I finally got back to Glasgow about 1am this morning to be met by a household that had clearly decided I was a lost cause. Snores emanated from all sleeping bodies ( dog included) but the middle Ms. Lear's cat which is holidaying with us at least said hello before disappearing in what always seems like a puff of smoke.
The end of the walk was great. We had a simply marvellous evening at Finzean House, and the boys were delighted to see some Scottish Country Dancing as performed by the Braemar Lady Dancers of Castleton. I'm not sure what Castleton has to do with it, but they certainly looked very smart in their outfits.
Sunday was definitely a slowish start, but the boys picked up the pace as they neared East Migvie in Glenesk, where exceptional sausage rolls, tea and cake is on offer to the walkers. I get some too. As Angus the Shepherd's son said, " The trouble is, the minute you enter this Glen, time stops, worries cease and nothing is more important than greeting your neighbour." I would recommend it to anyone.
By the time they finished walking on Sunday, the RBL at Banchory had closed its kitchen ( at 8pm) and we had to go to the local Indian Restaurant. As is the case nearly everywhere, it is run by a Bangladeshi. As one of the Gurkhas said, " Sahib, if they put Bangladeshi Restaurant above door, no one will come in!" We had an excellent meal, probably improved by the boys questioning the waiter in his own language about exactly how the food was prepared and cooked.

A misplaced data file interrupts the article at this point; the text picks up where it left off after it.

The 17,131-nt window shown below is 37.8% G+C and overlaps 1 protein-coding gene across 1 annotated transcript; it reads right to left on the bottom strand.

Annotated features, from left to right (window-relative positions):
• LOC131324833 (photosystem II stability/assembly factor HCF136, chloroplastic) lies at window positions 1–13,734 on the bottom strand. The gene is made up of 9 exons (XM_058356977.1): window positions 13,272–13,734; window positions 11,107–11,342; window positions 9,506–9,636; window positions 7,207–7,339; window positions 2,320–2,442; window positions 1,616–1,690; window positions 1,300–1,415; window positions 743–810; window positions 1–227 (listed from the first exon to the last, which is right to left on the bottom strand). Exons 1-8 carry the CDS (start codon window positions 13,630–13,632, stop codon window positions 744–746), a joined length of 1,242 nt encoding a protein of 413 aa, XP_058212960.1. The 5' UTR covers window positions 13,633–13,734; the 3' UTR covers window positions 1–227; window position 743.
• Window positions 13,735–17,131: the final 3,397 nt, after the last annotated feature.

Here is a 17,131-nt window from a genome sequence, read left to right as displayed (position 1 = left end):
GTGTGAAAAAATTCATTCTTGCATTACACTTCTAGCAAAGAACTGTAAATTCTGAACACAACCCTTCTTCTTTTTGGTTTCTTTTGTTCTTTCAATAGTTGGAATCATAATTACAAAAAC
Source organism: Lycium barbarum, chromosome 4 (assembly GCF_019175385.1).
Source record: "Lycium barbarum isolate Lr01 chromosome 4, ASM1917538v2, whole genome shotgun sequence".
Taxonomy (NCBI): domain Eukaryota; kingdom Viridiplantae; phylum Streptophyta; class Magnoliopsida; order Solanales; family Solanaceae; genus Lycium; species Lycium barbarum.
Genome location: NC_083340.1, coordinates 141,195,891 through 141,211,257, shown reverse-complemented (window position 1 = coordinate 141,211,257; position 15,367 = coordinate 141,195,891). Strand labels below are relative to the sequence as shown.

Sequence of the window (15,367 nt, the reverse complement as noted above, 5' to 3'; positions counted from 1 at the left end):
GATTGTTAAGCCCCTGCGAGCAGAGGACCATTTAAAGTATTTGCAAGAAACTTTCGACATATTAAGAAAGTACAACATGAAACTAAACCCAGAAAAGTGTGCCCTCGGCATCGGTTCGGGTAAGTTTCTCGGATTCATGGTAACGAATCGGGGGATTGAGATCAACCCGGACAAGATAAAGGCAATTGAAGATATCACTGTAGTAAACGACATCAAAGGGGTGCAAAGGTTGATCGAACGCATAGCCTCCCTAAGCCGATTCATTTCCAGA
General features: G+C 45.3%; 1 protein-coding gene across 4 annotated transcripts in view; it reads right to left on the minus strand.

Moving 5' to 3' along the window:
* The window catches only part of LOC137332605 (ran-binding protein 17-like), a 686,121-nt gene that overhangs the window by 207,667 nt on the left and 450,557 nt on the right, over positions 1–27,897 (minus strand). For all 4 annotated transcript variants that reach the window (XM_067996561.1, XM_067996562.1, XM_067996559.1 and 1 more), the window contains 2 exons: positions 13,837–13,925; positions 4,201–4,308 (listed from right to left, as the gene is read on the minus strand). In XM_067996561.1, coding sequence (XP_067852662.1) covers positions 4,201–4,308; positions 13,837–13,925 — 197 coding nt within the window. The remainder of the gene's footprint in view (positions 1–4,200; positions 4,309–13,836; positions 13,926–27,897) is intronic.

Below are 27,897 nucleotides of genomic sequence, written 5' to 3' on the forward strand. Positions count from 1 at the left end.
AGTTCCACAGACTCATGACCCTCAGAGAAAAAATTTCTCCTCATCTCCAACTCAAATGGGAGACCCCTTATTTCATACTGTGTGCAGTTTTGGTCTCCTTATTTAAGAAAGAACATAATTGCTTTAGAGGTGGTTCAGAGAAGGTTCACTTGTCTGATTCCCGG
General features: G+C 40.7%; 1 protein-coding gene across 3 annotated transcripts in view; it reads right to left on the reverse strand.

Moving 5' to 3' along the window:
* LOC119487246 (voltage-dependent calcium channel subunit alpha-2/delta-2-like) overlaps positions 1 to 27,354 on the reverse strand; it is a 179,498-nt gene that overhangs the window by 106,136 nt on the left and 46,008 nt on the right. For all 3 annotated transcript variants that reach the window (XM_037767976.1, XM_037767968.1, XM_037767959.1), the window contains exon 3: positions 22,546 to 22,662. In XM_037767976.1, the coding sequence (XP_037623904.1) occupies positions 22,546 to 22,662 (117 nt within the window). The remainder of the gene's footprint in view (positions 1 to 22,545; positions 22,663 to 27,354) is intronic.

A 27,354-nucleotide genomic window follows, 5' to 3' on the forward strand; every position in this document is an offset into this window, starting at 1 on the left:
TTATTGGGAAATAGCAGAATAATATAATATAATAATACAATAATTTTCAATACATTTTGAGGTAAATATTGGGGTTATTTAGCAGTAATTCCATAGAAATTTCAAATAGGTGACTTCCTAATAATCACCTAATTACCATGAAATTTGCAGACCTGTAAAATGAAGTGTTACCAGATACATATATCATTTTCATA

So it was with a sad heart that I saw them off on Monday morning. They had been excellent company for the week, and were I able to bottle the essence of their leader ( very hunky young British officer) I could make a fortune selling it to young ladies. His take on life was clearly shown when he surveyed the number of dead rabbits on the roads and round about - " Not exactly the master race are they?"
We finished the walk on time in Stonehaven, and were escorted down to the beach by a Police car with lights flashing which impressed the boys no end.They ended up splashing about in the water, the only eventual drawback being the amount of the North Sea which ended on the floor in the Royal British Legion.
We eventually reached Edinburgh about 8pm and the girls had prepared - guess what? Yes, curry and rice.
I'm not sure how well we will do this year. We had quite a number of cheques for £1000 last time, but so far the most we have had is £500. If anyone feels like sending the first £1000 cheque I can arrange a free Gurkha Welfare badge - and a letter of thanks.